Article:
At the same time the AG emphasizes that — for valid requests — search engines must “take every measure available to it to ensure full and effective de-referencing within the EU, including by use of the ‘geo-blocking’ technique, in respect of an IP address deemed to be located in one of the Member States, irrespective of the domain name used by the internet user who performs the search”.

While the AG’s opinion is not binding on the CJEU the court tends to take a similar view so it’s a good indicator of where the final judgement will land, likely in three to six months’ time.

We reached out to Google for comment and a spokesperson emailed us the following statement, attributed to Peter Fleischer, its senior privacy counsel:

Public access to information, and the right to privacy, are important to people all around the world, as demonstrated by the number of global human rights, media and other organisations that have made their views known in this case. We’ve worked hard to ensure that the right to be forgotten is effective for Europeans, including using geolocation to ensure 99% effectiveness.

The search giant, which remains massively dominant in the European market, publishes a report detailing the proportion of requests it accepts and declines here, which shows both a steady growth in requests and that Google continues to grant only a minority of delisting requests.

Since the original 2014 rtbf decision, the EU has doubled down on the right — extending the principle by baking it into an updated data protection framework, the GDPR, which came into force in May last year and gives EU citizens rights to ask data controllers to rectify or delete their personal information.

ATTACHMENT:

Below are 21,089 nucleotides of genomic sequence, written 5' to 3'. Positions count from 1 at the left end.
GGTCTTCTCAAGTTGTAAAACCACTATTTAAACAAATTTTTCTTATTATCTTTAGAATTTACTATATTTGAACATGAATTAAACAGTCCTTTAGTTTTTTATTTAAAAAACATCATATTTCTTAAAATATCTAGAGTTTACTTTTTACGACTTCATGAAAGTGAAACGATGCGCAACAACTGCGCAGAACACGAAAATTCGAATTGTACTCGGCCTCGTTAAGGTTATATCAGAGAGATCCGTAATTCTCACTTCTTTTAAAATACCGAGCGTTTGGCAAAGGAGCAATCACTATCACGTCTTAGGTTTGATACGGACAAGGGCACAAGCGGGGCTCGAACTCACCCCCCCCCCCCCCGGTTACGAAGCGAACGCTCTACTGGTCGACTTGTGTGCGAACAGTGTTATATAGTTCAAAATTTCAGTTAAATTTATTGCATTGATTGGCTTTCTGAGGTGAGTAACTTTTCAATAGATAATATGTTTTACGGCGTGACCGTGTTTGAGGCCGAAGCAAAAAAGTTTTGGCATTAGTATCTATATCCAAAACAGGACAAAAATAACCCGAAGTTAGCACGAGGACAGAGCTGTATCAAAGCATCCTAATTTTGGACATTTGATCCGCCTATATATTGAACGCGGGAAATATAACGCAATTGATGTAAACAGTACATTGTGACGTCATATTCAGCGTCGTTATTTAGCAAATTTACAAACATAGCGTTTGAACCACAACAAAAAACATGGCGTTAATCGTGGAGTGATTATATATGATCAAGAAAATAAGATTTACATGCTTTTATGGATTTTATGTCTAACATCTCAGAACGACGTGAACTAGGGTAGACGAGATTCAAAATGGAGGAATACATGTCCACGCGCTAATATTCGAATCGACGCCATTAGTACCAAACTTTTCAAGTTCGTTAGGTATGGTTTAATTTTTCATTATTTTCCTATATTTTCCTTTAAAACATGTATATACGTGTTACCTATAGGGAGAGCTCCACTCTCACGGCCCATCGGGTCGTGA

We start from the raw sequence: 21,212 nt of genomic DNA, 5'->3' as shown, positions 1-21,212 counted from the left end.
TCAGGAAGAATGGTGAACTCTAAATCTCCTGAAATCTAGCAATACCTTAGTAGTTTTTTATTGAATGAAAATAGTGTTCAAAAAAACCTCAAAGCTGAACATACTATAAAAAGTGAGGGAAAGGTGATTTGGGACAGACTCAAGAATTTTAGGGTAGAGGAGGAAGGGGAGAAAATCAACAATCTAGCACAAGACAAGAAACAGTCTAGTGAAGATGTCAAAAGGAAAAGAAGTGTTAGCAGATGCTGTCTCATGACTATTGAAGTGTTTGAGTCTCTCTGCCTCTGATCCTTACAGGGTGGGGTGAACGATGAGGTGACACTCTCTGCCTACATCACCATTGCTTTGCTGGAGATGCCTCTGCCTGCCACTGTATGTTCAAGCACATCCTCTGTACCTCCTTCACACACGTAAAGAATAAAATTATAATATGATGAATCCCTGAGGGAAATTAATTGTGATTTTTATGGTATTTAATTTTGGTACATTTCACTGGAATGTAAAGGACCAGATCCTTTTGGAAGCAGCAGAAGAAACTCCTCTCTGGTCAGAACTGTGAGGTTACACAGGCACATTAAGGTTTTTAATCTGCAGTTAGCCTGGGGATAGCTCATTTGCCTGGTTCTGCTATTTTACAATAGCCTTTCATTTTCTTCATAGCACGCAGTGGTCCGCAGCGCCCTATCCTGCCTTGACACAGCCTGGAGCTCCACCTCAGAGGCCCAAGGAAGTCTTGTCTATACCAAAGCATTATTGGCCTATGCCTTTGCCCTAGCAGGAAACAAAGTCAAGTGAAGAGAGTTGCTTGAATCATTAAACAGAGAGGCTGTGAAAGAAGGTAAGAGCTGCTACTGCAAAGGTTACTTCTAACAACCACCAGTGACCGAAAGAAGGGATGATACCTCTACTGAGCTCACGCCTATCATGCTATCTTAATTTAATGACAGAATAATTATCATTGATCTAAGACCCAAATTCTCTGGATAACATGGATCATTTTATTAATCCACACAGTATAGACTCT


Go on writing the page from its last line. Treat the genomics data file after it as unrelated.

Europe to push for one-hour takedown law for terrorist content

The European Union’s executive body is doubling down on its push for platforms to pre-filter the Internet, publishing a proposal today for all websites to monitor uploads in order to be able to quickly remove terrorist uploads. The Commission handed platforms an informal one-hour rule for removing terrorist content back in March. It’s now proposing turning […]

The European Union’s executive body is doubling down on its push for platforms to pre-filter the Internet, publishing a proposal today for all websites to monitor uploads in order to be able to quickly remove terrorist uploads.

The Commission handed platforms an informal one-hour rule for removing terrorist content back in March. It’s now proposing turning that into a law to prevent such content spreading its violent propaganda over the Internet.

For now the ‘rule of thumb’ regime continues to apply. But it’s putting meat on the bones of its thinking, fleshing out a more expansive proposal for a regulation aimed at “preventing the dissemination of terrorist content online”.

As per usual EU processes, the Commission’s proposal would need to gain the backing of Member States and the EU parliament before it could be cemented into law.

One major point to note here is that existing EU law does not allow Member States to impose a general obligation on hosting service providers to monitor the information that users transmit or store. But in the proposal the Commission argues that, given the “grave risks associated with the dissemination of terrorist content”, states could be allowed to “exceptionally derogate from this principle under an EU framework”.

So it’s essentially suggesting that Europeans’ fundamental rights might not, in fact, be so fundamental. (Albeit, European judges might well take a different view — and it’s very likely the proposals could face legal challenges should they be cast into law.)

What is being suggested would also apply to any hosting service provider that offers services in the EU — “regardless of their place of establishment or their size”. So, seemingly, not just large platforms, like Facebook or YouTube, but — for example — anyone hosting a blog that includes a free-to-post comment section.